Our understanding of this feedback regulation system has evolved significantly over the years. Early research focused on “biofeedback,” influencing the body in order to affect different processes. For example, we learned that changing the temperature of a person’s hands could help them relax. One scientist discovered that using milk as a reward could alter brainwave patterns in cats, improving calm focus and ultimately preventing the cats from having seizures.

As we learned more about biofeedback, research evolved to focus specifically on the regulatory process of the brain — neurofeedback — and include experiments in humans with a variety of conditions including epilepsy, ADD/ADHD, anxiety, and PTSD.

What Does Neurofeedback Therapy Treatment Look Like?

Neurofeedback has come a long way in the 50 years since the initial breakthrough with cats. Now, in a neurofeedback session, the patient sits in a comfortable chair where they either play a video game or watch a movie. The practitioner places sensors, which read brainwaves, onto the patient’s scalp. Over two to three sessions, the practitioner develops an understanding of that individual’s brainwaves, determining what levels and patterns are “optimal” and lead to the most effective functioning.

Once the practitioner has identified the optimal brainwave setting for the patient, treatment begins. Specialized software monitors the patient’s brainwaves, and when it identifies positive or desired patterns, it alters what the patient sees on the TV screen. For example, boosting the speed of the car they are controlling in a video game or increasing the size of the viewing window for their movie.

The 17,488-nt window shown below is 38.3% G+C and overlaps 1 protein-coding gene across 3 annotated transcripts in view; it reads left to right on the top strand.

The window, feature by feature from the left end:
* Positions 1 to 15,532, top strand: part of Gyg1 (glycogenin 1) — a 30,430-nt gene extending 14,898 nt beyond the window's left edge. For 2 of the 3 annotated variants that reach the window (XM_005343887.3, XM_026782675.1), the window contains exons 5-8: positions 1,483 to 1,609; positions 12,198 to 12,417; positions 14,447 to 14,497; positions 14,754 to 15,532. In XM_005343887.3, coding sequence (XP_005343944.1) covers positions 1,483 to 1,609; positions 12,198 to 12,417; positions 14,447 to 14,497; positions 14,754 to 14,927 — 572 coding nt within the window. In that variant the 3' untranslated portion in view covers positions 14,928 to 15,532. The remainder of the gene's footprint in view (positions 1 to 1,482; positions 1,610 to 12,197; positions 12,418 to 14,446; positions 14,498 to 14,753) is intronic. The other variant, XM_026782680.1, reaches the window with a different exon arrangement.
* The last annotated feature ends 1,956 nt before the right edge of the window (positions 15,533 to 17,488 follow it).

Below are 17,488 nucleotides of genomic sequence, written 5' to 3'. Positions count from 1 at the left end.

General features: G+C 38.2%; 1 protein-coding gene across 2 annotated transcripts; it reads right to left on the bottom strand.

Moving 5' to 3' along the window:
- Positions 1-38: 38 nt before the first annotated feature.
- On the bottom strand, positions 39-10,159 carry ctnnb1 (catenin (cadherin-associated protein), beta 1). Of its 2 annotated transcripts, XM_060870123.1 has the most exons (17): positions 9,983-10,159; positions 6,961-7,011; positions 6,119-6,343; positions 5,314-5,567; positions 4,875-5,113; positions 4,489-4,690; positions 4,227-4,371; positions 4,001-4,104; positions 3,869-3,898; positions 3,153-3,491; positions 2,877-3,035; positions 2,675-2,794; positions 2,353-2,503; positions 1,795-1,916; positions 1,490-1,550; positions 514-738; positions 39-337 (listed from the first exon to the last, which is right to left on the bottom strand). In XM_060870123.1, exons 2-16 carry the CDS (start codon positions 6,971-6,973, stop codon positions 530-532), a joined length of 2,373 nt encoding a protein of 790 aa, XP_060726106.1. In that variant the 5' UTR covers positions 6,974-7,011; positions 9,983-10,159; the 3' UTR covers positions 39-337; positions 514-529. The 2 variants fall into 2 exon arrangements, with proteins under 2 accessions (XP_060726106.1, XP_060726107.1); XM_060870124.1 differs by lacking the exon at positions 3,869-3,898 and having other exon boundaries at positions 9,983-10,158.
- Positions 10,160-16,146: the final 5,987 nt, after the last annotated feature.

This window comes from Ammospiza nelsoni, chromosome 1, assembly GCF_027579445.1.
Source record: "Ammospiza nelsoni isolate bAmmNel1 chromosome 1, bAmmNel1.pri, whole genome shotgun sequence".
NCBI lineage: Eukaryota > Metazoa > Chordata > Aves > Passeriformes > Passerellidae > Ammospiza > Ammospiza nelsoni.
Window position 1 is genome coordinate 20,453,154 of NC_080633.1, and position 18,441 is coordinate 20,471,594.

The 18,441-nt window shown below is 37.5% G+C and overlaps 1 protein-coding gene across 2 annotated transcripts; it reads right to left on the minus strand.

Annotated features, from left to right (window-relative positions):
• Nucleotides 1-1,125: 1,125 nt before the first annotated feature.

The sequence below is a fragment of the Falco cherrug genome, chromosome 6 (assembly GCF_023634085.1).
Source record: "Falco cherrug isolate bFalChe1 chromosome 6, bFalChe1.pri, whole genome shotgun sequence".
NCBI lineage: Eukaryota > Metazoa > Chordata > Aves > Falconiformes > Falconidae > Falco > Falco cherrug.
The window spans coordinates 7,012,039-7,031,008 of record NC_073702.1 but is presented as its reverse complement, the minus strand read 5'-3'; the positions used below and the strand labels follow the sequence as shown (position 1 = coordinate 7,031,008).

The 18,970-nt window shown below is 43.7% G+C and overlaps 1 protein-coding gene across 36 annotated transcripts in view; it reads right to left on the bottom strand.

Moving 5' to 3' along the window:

As the treatment goes on, the patient’s brain automatically adjusts. It “recognizes” that specific brainwave patterns result in positive outcomes (the faster car or better view of the movie) and uses that feedback to adjust its functioning. This self-regulation happens naturally — there is no conscious effort by the patient.

During a session, a patient will typically talk to their practitioner about what they see on the screen, share their feelings or respond to questions, which helps the practitioner confirm that the sensor placement, brainwave readings, and software actions are correct.

At the end of a session, the patient and their practitioner review the recorded progress. The goal is for patients to experience a reduction in symptoms over the course of a typical 20-session course of treatment. By helping the brain “learn” to connect specific brain waves with positive outcomes, we help it learn to regulate itself, improve overall functioning and support healthy mental processes.

Neurofeedback Therapy at NHA

Here at Neurohealth Associates, we specialize in Neurofeedback treatments. Neurofeedback may be helpful for treating ADHD symptoms, especially if you are unsure about putting yourself or your child on medication. The easy, noninvasive treatments can painlessly improve your mental health condition and outlook on life. Schedule a consultation with NeuroHealth today and find out how we can help you.

Sources

NAMI

Psychology Today

Neuro Fact

Wearing a helmet can reduce the risk of brain injury by as much as 80%